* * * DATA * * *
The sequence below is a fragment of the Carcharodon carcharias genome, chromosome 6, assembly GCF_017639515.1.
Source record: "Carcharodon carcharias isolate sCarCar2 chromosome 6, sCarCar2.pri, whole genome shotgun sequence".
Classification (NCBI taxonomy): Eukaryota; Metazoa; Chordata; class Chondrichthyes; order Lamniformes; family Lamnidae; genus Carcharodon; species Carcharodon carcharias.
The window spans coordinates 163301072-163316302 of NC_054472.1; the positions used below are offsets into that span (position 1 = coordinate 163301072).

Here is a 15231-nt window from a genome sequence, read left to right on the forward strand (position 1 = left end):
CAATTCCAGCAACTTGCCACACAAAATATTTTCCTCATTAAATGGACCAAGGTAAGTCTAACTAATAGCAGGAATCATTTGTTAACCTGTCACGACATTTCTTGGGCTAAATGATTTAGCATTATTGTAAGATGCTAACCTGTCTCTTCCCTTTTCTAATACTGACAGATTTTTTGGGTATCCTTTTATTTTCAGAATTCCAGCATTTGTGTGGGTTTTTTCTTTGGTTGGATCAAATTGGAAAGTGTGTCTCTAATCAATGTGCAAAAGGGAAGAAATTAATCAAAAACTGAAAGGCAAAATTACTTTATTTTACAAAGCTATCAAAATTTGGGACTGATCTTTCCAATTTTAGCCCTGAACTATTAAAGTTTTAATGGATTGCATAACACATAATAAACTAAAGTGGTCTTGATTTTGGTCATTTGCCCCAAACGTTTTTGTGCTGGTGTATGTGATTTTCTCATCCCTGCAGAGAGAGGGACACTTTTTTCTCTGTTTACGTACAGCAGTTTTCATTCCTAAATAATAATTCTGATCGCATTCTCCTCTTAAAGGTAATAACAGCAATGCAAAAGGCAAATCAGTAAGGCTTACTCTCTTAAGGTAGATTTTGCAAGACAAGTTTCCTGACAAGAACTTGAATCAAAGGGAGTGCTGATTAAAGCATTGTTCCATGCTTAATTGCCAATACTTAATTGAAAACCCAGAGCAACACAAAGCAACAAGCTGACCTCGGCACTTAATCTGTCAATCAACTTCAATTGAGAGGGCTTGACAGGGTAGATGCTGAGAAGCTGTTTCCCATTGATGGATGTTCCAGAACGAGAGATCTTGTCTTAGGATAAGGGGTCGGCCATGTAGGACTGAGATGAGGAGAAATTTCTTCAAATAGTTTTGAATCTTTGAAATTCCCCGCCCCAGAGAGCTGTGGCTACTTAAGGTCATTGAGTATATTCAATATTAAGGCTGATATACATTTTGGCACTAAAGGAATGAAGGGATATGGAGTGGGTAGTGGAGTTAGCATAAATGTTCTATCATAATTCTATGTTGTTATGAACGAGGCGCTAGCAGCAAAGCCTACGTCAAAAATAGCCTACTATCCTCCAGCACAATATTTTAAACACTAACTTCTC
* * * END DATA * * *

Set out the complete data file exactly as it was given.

The sequence below is a fragment of the Carcharodon carcharias genome, chromosome 6, assembly GCF_017639515.1.
Source record: "Carcharodon carcharias isolate sCarCar2 chromosome 6, sCarCar2.pri, whole genome shotgun sequence".
Classification (NCBI taxonomy): Eukaryota; Metazoa; Chordata; class Chondrichthyes; order Lamniformes; family Lamnidae; genus Carcharodon; species Carcharodon carcharias.
The window spans coordinates 163301072-163316302 of NC_054472.1; the positions used below are offsets into that span (position 1 = coordinate 163301072).

Here is a 15231-nt window from a genome sequence, read left to right on the forward strand (position 1 = left end):
CAATTCCAGCAACTTGCCACACAAAATATTTTCCTCATTAAATGGACCAAGGTAAGTCTAACTAATAGCAGGAATCATTTGTTAACCTGTCACGACATTTCTTGGGCTAAATGATTTAGCATTATTGTAAGATGCTAACCTGTCTCTTCCCTTTTCTAATACTGACAGATTTTTTGGGTATCCTTTTATTTTCAGAATTCCAGCATTTGTGTGGGTTTTTTCTTTGGTTGGATCAAATTGGAAAGTGTGTCTCTAATCAATGTGCAAAAGGGAAGAAATTAATCAAAAACTGAAAGGCAAAATTACTTTATTTTACAAAGCTATCAAAATTTGGGACTGATCTTTCCAATTTTAGCCCTGAACTATTAAAGTTTTAATGGATTGCATAACACATAATAAACTAAAGTGGTCTTGATTTTGGTCATTTGCCCCAAACGTTTTTGTGCTGGTGTATGTGATTTTCTCATCCCTGCAGAGAGAGGGACACTTTTTTCTCTGTTTACGTACAGCAGTTTTCATTCCTAAATAATAATTCTGATCGCATTCTCCTCTTAAAGGTAATAACAGCAATGCAAAAGGCAAATCAGTAAGGCTTACTCTCTTAAGGTAGATTTTGCAAGACAAGTTTCCTGACAAGAACTTGAATCAAAGGGAGTGCTGATTAAAGCATTGTTCCATGCTTAATTGCCAATACTTAATTGAAAACCCAGAGCAACACAAAGCAACAAGCTGACCTCGGCACTTAATCTGTCAATCAACTTCAATTGAGAGGGCTTGACAGGGTAGATGCTGAGAAGCTGTTTCCCATTGATGGATGTTCCAGAACGAGAGATCTTGTCTTAGGATAAGGGGTCGGCCATGTAGGACTGAGATGAGGAGAAATTTCTTCAAATAGTTTTGAATCTTTGAAATTCCCCGCCCCAGAGAGCTGTGGCTACTTAAGGTCATTGAGTATATTCAATATTAAGGCTGATATACATTTTGGCACTAAAGGAATGAAGGGATATGGAGTGGGTAGTGGAGTTAGCATAAATGTTCTATCATAATTCTATGTTGTTATGAACGAGGCGCTAGCAGCAAAGCCTACGTCAAAAATAGCCTACTATCCTCCAGCACAATATTTTAAACACTAACTTCTC